Mariners say James Paxton might not be ready to return until late May at the earliest
Manager Lloyd McClendon happy with James Paxton’s progress so far
Seattle Times staff reporter
Mariners rookie left-hander James Paxton isn’t expected to return to the rotation until late May — at the earliest.
Paxton (2-0, 2.25 ERA) was brilliant in his first two starts of the season, but a strained left lat muscle landed him on the disabled list. At that point, he was scheduled to miss six to eight weeks, manager Lloyd McClendon said Monday.
“He’s coming along just fine,” McClendon said. “His workouts are coming along fine and hopefully he’ll continue to progress and be on schedule with that six-to-eight-weeks program.”
This is the first time the Mariners have acknowledged a timeline for Paxton’s potential return. In a follow-up question, McClendon was asked if Paxton would be back in the rotation at the end of those six to eight weeks.
“Well, we’ll see — (in) six to eight weeks he should be healthy and ready to pitch again,” McClendon said. “Whether or not he’s in the rotation, I don’t know.”
One of the other Mariners’ prized young pitchers, right-hander Taijuan Walker, is scheduled to meet with a doctor Wednesday. If all goes well, he could resume some light throwing later in the week.
“I’m just resting and rehabbing right now. … I’m feeling much better, though, the last couple days. Much better,” Walker said Monday.
Walker was scratched from his scheduled start for Tacoma last Tuesday after he woke up that morning with a sore arm. It was the same soreness he said he felt during spring training, when he was diagnosed with shoulder bursitis.
“Hopefully by the end of this week I’ll start throwing a little bit, start picking it up from there,” he said. “The big test is just throwing.”
Walker was sharp in his first two minor-league starts of the season, striking out 17 in 91 / 3 innings.
“I was throwing really good and I came off a pretty good start and I was throwing good and all my pitches were feeling great, and then I just woke up and it just wasn’t feeling right,” he said. “I didn’t feel normal, and I didn’t want to go out and push anything. I probably could’ve pitched, but it probably wouldn’t have been the smart thing to do.”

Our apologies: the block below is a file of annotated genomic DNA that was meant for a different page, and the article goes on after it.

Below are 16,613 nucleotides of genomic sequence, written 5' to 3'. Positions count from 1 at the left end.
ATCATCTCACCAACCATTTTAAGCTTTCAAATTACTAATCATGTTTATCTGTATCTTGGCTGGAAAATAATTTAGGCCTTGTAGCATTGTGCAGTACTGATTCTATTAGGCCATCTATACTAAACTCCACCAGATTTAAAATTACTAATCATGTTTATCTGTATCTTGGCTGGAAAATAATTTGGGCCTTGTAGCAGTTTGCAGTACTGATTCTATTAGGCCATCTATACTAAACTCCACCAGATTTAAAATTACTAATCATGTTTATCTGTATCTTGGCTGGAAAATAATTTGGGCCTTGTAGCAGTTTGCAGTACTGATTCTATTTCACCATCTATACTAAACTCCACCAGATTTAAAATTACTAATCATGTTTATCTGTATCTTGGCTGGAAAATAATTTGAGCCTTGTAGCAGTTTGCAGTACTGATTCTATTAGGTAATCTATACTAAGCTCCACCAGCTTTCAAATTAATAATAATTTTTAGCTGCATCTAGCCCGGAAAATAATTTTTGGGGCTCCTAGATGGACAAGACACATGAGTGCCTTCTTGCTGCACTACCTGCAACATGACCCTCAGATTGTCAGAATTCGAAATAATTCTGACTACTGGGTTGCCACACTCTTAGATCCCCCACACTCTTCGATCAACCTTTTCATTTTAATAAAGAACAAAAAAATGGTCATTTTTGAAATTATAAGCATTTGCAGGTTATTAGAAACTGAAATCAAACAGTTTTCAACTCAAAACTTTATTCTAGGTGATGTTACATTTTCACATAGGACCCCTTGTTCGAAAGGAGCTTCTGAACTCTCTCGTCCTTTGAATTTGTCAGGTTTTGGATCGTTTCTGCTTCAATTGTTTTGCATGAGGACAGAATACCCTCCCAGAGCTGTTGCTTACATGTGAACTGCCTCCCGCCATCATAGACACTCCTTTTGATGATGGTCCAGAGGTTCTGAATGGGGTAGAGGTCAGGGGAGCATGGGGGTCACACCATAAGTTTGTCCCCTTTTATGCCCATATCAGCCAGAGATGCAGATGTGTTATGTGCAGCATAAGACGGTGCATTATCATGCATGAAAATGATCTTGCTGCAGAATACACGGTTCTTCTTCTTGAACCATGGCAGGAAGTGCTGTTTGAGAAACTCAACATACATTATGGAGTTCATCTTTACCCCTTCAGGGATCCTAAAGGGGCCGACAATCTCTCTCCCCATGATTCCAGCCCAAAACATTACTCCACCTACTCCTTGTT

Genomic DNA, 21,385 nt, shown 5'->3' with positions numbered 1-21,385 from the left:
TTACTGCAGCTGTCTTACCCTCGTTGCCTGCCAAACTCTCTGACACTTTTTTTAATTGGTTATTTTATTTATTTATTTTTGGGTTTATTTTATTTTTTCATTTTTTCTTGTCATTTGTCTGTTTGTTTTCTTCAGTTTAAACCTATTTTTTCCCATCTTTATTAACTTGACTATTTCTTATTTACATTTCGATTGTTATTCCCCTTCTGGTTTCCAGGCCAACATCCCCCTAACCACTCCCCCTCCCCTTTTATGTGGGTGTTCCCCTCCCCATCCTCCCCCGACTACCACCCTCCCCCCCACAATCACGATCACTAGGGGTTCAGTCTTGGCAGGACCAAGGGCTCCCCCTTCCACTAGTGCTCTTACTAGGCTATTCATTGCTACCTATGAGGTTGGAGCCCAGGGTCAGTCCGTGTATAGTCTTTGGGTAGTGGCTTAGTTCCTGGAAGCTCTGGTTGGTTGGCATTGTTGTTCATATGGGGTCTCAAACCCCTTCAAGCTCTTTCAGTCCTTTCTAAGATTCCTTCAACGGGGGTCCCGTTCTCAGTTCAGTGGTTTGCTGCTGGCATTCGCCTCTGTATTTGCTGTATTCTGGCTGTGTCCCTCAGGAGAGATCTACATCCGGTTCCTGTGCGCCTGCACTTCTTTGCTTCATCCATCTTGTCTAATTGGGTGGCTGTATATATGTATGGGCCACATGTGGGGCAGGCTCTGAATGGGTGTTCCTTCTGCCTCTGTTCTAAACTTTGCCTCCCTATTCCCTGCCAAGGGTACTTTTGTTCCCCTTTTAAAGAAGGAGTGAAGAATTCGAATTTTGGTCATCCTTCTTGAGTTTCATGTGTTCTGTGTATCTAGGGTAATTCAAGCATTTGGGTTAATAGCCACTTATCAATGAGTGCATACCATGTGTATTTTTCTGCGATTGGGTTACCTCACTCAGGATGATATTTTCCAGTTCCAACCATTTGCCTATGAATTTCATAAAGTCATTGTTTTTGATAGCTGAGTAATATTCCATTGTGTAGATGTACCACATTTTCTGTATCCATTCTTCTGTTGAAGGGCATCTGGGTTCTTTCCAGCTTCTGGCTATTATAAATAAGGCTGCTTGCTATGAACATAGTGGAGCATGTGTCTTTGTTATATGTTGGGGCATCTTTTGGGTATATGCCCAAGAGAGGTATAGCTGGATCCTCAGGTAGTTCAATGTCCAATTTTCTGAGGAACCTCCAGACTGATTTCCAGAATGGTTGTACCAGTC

Walker was asked if he thought his offseason weightlifting program might have contributed to his shoulder soreness.
“You know, that could have been it,” he said. “I was doing kind of different, some overhead shoulder workouts. That probably could’ve started it up. But who knows what it was? It kind of just came out of nowhere.”
• McClendon moved Dustin Ackley up to the No. 2 spot in the lineup for the first time this season and shifted Brad Miller down to ninth Monday. “We’ve been playing with the lineup the last three or four days trying to get a little more production (and) see how things fall out. Hopefully (Ackley will) give us a spark,” McClendon said. Ackley had been hitting mostly in the seventh or eighth spot this season. He entered Monday with a team-best .279 average in 17 games this season (17 for 61). Miller is hitting .194 (14 for 72), with three home runs and seven RBI. “I don’t really view anything into it,” Miller said. “Obviously, we’ve got to shake things up a little bit, and I get that. Ackley’s been swinging great. Get him up there and get something going.”
• Help could be on the way soon for the Mariners’ injury-riddled rotation, with Hisashi Iwakuma scheduled for a rehab start with Class AAA Tacoma on Tuesday. There is, however, rain in the forecast, and it’s unlikely the Mariners would send Iwakuma to Tacoma if there’s a chance of a rainout.
Adam Jude: 206-464-2364 or firstname.lastname@example.org.